Nevertheless many Christians will argue that because Jew-hatred has been greatly diminished in the past 80 years, it is unfair to bring it up. But the crimes of the Church against the Jewish people continue. The Church still continues to make itself the interpreter of the meaning of the Jewish scriptures. Not only that, it borrows from the rabbis what it can make use of to prop up its theology and castigate the rabbis with whom they disagree. They redefine the Jewish scriptures and the words of its interpreters, a great cultural theft and continue to malign the Jew. Too often, the modern acceptance of the Jew is not motivated from justice or kindness but a grab at legitimacy. That Jesus was a Jew is put forward as a reason to cease oppressing the Jew, yes, but it is not left there. It is also a weapon to show the Jew that Christianity is Jewish, the true Judaism. It is a tool to legitimize Christian interpretation of the Jewish scriptures.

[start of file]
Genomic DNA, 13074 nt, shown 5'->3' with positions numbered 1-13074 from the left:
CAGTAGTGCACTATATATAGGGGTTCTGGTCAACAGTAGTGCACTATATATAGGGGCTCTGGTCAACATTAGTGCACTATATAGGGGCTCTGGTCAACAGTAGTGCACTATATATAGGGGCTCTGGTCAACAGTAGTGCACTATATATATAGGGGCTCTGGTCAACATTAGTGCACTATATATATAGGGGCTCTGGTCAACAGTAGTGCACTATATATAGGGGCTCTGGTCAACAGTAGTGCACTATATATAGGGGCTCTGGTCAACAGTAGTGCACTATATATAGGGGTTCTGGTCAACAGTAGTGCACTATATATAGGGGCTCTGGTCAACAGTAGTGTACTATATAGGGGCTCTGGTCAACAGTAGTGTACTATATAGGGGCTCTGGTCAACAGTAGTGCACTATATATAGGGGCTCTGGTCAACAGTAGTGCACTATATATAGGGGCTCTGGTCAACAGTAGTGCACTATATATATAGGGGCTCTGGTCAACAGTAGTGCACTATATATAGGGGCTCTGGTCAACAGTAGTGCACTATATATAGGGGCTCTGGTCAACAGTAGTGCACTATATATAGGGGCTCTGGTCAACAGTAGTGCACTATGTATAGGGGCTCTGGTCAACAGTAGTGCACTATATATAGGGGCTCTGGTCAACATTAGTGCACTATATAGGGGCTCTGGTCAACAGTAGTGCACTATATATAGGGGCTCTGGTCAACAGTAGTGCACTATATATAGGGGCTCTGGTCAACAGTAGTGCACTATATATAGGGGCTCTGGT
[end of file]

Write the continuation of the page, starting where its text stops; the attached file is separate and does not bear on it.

So, one will read that Jesus was a student of Hillel. This makes Jesus a rabbi, a legitimate interpreter of the Jewish religion. And the Christian will praise Hillel as one of the good rabbis, making a pretense to knowledge of the rabbis that they do not actually have. What the Christian does not note is that the Jewish community preserved the words of Hillel. They did not preserve the words of Jesus. He does not notice it, because it does not matter to him. He never cared to read Hillel anyway. Hillel was just a tool to establish the bona fides of Jesus and Christianity. He wants to borrow Hillel’s authority, not learn at his feet.
Christian Jew-hatred may have largely ceased, but Christian aggression against the Jewish people has not. The Christian continues to insist that the Jew hear the Christian. He insists that he understands the Jewish tradition better than the Jew. He knows the Jewish scriptures better than the Jew. He is more Jewish than the Jew.
For these reasons, and perhaps more, Christian persecution of the Jew remains relevant. The Christian cannot claim moral superiority by ignoring the moral failures of the Church. It cannot pretend that the aversion to Jesus is rooted in a fear of the Church and not the bloody history of Jewish suffering in the name of Jesus. Nor can it ignore that, while physical persecution has ceased, Christian aggression against the Jew has continued. Missionary efforts continue. Christians misrepresent the Jewish scriptures and the rabbis. Jew-hatred may have lessened, but Christian aggression has taken another form.
P.S. For more on Orwell Christian talk see here:
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Yisroel C. Blumenthal